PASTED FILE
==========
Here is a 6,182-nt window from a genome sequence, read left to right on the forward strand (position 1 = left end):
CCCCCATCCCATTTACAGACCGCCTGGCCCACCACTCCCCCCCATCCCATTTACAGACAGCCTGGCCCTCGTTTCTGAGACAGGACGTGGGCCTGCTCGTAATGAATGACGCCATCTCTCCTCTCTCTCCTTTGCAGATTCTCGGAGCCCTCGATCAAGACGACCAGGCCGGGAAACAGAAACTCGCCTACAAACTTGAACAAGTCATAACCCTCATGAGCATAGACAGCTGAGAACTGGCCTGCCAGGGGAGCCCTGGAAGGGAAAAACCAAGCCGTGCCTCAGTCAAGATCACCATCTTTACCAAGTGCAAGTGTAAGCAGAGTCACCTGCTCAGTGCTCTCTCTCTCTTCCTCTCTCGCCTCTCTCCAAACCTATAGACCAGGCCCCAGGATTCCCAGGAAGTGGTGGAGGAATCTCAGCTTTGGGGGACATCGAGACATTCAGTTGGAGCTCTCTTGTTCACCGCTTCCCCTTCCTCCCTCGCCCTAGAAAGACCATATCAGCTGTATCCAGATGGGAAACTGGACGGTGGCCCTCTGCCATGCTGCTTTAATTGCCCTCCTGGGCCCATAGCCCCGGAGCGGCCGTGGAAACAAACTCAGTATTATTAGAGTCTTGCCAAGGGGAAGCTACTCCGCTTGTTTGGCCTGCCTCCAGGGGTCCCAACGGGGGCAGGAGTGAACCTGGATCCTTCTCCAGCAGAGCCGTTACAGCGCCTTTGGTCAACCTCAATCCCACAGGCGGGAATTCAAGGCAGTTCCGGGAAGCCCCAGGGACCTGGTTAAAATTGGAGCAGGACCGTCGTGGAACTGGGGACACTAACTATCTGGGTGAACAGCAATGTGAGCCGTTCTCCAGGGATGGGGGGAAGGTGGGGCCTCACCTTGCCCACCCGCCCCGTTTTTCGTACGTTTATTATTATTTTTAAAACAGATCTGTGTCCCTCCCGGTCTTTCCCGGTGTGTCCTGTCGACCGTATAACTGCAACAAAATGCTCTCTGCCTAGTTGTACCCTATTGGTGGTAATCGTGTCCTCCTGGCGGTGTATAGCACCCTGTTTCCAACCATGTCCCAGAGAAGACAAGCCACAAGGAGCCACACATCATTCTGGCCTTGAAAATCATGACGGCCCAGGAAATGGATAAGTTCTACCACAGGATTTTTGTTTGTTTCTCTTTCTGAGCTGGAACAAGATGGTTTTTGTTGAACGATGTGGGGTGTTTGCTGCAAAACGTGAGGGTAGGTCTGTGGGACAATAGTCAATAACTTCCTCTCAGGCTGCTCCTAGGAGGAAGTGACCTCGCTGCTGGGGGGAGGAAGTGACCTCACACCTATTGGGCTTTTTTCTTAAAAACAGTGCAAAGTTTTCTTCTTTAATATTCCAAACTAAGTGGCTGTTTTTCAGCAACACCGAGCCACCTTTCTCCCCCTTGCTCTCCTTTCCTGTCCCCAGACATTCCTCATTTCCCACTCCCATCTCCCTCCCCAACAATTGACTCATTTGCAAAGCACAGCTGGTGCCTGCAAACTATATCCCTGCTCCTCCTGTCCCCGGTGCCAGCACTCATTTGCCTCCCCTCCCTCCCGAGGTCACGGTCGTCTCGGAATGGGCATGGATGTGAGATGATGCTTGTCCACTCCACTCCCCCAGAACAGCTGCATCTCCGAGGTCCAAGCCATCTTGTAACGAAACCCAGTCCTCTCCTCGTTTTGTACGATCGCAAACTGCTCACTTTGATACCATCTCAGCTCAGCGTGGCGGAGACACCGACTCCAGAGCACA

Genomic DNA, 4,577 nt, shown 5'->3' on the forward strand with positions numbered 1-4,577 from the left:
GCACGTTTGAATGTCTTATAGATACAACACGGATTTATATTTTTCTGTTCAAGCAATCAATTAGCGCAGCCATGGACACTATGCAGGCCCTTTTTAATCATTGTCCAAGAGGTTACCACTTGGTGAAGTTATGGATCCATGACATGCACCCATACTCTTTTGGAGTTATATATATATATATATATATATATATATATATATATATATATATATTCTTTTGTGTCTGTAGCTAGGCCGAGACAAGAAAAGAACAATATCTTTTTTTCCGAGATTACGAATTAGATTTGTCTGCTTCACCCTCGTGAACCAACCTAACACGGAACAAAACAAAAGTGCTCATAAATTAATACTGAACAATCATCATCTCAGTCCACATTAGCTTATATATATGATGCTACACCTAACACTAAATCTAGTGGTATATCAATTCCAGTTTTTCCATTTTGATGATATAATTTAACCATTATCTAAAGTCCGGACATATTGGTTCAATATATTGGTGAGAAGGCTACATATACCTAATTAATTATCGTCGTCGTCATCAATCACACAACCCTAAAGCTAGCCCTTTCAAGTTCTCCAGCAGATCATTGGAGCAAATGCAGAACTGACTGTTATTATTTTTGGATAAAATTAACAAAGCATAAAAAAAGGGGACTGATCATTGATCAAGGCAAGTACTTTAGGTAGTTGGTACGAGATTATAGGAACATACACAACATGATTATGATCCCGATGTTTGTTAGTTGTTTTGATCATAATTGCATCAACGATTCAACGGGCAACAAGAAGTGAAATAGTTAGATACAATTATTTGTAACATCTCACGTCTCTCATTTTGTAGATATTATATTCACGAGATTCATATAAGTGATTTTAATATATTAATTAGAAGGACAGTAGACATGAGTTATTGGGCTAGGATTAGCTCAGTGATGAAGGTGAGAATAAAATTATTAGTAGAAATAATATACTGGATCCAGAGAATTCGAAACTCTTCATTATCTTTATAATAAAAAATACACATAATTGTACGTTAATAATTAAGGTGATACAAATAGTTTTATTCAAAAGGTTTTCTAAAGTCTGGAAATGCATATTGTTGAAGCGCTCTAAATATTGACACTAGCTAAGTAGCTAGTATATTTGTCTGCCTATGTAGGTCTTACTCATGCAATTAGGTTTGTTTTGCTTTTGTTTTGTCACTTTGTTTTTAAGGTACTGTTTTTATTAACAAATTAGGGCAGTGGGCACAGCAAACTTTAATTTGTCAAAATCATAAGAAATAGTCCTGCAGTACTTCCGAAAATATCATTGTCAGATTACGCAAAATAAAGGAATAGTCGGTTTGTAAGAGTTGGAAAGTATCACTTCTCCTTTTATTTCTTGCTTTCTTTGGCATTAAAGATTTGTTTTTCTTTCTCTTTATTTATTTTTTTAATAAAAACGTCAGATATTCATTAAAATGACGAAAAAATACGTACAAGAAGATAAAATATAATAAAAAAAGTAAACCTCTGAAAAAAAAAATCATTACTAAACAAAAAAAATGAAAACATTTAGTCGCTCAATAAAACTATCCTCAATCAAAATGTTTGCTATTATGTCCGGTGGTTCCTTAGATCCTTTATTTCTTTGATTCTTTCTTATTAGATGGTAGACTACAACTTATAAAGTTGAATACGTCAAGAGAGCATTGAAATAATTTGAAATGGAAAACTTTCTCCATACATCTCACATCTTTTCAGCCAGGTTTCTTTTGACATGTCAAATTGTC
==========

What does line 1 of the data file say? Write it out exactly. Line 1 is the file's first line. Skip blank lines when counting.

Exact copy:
Here is a 6,182-nt window from a genome sequence, read left to right on the forward strand (position 1 = left end):